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Coping With the Shock of Being Made Redundant

By: Maggie Lonsdale BA (hons) - Updated: 28 Sep 2012 | comments*Discuss
 
Redundancy Redundant Employer Employee

Statistics show that we are all, on average, going to be made redundant 2.7 times in our lives (work that one out?!)

This should mean that being made redundant is not a terrible experience and that we all just take it in our stride, but the reality is very different.

Redundancy is listed as one of the top five most stressful life experiences, alongside divorce, moving house, death of a spouse and death of a parent. If you are or have been made redundant, it is important to appreciate what a difficult time you are going through and be kind to yourself. Too many people think being upset or angry about being made redundant is somehow showing a weakness, but this will not help you to deal with the situation. You will feel guilty for being upset or angry, rather than accepting you will feel like this.

There are many emotional reactions to being made redundant, often depending on your personal circumstances, the manner in which you were made redundant and the industry you work in.

Personal Circumstances

If you have a family to support, you are likely to be worried about the financial implications of being made redundant. While it is common to be given a redundancy pay out, these can vary immensely and you will not know how long the money will be required to last.

If you are older than forty five, studies show that you will find it six times harder to find new employment than your younger colleagues. Even though age discrimination is now illegal and many companies are missing out on the expertise and skills of ‘older’ workers, being made redundant at this crucial age can have devastating effects on your confidence.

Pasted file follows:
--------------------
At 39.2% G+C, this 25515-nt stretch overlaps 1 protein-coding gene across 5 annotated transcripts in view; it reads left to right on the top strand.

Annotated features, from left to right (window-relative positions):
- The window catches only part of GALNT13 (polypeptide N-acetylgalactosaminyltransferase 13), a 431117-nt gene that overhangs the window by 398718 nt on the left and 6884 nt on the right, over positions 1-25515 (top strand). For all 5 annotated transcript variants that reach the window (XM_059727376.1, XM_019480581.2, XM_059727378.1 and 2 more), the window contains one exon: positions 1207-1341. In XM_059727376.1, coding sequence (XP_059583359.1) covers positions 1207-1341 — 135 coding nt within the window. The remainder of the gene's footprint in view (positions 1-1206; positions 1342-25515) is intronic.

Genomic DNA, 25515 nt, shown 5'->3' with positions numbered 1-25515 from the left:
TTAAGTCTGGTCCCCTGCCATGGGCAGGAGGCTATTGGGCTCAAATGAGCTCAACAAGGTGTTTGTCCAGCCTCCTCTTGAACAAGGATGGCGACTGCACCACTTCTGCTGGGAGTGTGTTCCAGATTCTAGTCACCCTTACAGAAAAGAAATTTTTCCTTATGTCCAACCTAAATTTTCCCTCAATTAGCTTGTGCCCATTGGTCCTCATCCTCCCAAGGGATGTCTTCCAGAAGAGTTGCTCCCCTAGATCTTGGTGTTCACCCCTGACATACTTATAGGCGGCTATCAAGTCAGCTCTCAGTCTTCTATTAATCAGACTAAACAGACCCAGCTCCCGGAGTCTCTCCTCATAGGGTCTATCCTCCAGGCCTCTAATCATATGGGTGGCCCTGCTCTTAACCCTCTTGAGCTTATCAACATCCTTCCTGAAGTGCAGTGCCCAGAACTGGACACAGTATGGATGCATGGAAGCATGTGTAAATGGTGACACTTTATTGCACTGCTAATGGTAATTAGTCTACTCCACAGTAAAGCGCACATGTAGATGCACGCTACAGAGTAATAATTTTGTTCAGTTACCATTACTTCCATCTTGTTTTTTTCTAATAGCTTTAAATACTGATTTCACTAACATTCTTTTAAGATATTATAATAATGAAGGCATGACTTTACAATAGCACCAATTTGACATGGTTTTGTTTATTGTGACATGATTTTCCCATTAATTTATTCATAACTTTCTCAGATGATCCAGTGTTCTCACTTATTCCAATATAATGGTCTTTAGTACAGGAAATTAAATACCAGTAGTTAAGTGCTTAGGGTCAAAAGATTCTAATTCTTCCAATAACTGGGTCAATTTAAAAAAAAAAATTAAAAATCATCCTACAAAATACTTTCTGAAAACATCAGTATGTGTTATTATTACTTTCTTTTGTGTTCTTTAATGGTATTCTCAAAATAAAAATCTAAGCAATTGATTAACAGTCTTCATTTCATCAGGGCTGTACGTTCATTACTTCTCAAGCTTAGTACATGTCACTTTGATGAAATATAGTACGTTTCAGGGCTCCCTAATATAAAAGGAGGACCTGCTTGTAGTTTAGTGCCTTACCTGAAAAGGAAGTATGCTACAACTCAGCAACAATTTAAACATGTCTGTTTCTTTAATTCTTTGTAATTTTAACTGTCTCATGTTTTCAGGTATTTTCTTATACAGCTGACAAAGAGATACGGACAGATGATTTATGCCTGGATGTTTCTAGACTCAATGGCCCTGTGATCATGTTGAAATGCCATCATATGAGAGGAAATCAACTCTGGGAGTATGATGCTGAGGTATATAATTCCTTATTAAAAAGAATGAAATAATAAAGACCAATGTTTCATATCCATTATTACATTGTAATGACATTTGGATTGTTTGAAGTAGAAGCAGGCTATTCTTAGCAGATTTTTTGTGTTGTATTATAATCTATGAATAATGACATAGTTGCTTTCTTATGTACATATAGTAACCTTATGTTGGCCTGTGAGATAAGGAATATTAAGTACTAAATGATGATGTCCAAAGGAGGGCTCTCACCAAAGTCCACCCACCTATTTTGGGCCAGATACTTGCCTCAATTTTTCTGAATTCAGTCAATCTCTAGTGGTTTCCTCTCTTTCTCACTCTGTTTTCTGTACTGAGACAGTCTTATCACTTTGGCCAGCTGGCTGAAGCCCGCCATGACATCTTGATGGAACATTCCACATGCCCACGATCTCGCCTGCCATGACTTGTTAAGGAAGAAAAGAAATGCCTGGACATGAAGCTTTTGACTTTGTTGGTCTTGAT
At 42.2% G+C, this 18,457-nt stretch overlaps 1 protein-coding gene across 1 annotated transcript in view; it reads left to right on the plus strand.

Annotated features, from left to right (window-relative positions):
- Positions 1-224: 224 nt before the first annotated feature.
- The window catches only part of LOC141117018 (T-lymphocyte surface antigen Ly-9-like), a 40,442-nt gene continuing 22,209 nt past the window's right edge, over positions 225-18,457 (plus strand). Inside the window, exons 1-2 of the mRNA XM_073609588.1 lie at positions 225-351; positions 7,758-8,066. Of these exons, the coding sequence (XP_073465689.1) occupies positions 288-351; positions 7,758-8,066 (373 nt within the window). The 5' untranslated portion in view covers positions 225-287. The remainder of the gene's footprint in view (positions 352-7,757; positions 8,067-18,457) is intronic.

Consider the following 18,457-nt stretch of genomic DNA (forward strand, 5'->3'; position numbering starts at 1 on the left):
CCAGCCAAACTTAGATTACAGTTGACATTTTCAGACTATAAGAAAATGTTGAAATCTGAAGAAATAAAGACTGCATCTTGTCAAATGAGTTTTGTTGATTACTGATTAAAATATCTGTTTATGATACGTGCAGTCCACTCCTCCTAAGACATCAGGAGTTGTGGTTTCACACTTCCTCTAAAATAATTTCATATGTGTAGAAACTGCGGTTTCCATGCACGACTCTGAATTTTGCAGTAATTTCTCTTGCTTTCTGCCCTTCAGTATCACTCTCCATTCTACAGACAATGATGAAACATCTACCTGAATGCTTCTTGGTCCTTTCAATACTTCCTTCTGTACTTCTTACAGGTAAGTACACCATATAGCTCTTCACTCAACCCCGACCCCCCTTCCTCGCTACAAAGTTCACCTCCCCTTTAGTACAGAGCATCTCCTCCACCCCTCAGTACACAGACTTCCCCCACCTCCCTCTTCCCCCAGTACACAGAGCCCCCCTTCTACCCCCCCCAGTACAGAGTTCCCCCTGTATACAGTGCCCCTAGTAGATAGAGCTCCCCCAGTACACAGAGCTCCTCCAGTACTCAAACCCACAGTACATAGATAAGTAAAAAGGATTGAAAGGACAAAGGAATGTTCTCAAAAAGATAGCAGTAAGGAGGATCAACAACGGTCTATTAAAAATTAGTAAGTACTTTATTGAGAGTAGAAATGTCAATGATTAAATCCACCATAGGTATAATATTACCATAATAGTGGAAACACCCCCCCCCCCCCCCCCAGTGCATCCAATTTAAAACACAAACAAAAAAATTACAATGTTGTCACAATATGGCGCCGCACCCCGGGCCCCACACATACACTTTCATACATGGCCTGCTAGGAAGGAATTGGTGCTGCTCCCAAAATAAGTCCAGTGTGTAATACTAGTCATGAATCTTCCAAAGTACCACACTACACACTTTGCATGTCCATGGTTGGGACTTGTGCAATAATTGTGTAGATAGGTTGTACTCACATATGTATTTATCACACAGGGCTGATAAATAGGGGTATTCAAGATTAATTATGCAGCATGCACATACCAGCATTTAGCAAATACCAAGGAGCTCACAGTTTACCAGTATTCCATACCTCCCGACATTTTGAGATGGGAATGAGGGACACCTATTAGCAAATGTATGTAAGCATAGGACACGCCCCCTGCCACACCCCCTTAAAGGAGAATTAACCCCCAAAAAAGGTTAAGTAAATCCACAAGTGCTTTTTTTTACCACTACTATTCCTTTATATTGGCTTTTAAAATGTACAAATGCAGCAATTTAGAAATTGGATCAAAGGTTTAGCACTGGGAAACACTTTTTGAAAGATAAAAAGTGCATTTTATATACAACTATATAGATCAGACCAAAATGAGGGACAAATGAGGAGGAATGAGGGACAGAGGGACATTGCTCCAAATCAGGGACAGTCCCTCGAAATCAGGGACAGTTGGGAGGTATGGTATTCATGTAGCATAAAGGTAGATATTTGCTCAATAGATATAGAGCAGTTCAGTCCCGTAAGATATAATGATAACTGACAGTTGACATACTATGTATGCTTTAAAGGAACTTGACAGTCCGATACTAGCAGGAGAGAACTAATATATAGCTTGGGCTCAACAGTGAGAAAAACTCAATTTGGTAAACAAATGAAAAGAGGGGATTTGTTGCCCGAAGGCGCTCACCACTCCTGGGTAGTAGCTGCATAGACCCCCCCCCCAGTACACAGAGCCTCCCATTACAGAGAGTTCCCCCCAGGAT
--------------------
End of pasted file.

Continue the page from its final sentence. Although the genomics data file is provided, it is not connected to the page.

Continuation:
How Redundancy Happened

If you were aware that your company were making cutbacks or that your division was due to close, you may have been a little more prepared for your inevitable redundancy. If your company has taken the best possible precautions with regards to additional training, careers and CV writing advice, you may be able to use this life change to move your career in a new direction. Take every available free resource and use it to your advantage.

If, however, you did not suspect your redundancy and were simply told on a normal day, it can really knock you for six. There will still be some legal requirements for your employer to adhere to, but if the company has gone into administration, for example, these may not happen. Allow yourself to feel shocked and angry – talk to friends and family and, if needed, your GP. They can help you see that this is not your fault and show you the light at the end of tunnel.

Which Industry?

Staff turnover is far greater in certain sectors, with your location also having an effect on your chances of gaining new work within your chosen field. If you have been made redundant from a job in a declining sector, with little chance of finding similar work nearby in an acceptable timeframe, perhaps now is the time to think about retraining or setting up your own business.

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